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100 Percent Pass Rate for Latest JAG Dog Therapy Certification Class

100 Percent Pass Rate for Latest JAG Dog Therapy Certification Class

The JAG Dog Training Club members took the Canine Good Citizen/Therapy Dog International test on June 16, 2016 at Coastal Dog Training in Newport News. In spite of it being very warm in the testing building as there was no air conditioning, 100 percent of the Jefferson Lab dogs passed the test, reports Joyce Miller, club captain.

The CGC/TDI evaluator was really impressed with the class. He thought the JLab dogs were very nice, well-behaved and would all make great therapy dogs!


Front row, kneeling, left to right:  Sofia Hernandez-Santillan holding Chucho (poodle/terrier mix), Scarlet Santillan, Mary Boggs holding Irene (pug/pomeranian mix), Carlos Hernandez-Garcia, and Emilio Hernandez-Santillan.

Back row, standing, l.to r.: Benji (goldendoodle), Bridget Dowd, Molly Dowd, Lochlan Gisanrin, Nathan Harrison holding Lily (walker hound), Brian Kross, Mocha (greyhound), Ingrid Kross, Regen (German shepherd), and Joyce Miller, PG (greyhound).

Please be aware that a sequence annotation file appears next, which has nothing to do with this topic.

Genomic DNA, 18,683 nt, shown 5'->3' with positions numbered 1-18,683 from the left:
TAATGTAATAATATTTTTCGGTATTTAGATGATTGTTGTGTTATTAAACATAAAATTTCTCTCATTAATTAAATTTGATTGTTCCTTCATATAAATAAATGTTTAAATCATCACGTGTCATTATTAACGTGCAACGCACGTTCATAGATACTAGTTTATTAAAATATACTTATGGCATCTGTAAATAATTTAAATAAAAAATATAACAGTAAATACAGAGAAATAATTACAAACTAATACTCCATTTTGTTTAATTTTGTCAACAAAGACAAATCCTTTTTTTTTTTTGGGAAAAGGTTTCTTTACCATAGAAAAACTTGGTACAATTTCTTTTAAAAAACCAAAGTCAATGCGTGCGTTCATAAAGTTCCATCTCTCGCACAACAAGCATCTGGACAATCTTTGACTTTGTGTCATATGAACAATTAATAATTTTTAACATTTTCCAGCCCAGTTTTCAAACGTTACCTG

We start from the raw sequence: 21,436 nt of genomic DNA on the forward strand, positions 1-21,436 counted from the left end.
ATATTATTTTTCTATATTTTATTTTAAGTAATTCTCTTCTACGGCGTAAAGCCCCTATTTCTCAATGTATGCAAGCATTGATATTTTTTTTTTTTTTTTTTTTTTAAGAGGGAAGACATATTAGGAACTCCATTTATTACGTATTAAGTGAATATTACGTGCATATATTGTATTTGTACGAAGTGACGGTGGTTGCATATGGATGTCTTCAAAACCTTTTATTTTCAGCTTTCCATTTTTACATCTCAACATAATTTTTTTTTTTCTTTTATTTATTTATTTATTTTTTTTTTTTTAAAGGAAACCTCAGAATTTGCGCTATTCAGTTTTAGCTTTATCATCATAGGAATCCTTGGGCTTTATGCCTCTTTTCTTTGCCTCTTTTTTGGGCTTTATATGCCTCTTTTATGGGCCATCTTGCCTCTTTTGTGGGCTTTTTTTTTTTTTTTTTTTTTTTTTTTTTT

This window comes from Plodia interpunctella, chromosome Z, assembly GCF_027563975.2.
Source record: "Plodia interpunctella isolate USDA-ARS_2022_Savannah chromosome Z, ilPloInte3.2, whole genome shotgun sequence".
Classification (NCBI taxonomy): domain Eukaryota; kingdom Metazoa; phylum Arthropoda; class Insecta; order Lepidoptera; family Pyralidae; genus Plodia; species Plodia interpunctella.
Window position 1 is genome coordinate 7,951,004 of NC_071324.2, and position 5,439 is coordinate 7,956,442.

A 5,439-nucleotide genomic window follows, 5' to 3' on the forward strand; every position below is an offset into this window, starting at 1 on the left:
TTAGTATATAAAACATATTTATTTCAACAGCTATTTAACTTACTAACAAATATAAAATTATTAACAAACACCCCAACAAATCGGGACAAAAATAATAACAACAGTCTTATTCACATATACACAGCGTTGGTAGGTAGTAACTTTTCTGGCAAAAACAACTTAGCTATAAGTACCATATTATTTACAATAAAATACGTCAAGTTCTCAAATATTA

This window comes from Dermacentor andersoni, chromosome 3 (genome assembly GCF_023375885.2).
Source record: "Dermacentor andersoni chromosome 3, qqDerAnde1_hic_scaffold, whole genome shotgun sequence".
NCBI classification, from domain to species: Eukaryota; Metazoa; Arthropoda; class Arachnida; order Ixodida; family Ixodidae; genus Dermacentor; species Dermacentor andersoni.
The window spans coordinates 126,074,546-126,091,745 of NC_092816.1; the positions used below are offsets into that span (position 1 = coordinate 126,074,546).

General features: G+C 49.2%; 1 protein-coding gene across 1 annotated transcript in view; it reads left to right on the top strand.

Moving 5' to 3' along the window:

Volunteers Sought to Help During Aug. 15-19 Science Camp for Deaf/Hard of Hearing Youth

Volunteers Sought to Help During Aug. 15-19 Science Camp for Deaf/Hard of Hearing Youth

Most slots for the Aug. 15-19 session of Jefferson Lab’s Science Camp for Deaf and Hard of Hearing Students are filled, and Science Education staff members are seeking volunteers interested in providing some basic assistance to the students.

We’re seeking high-school students to grandparents who are willing to assist students in completing activities on Aug. 18 and 19, a Thursday and Friday. Volunteers will help the students in completing the math, graphs, and data tables associated with planned activities, according to Brita Hampton, Science Education. Volunteers will not be leading activities.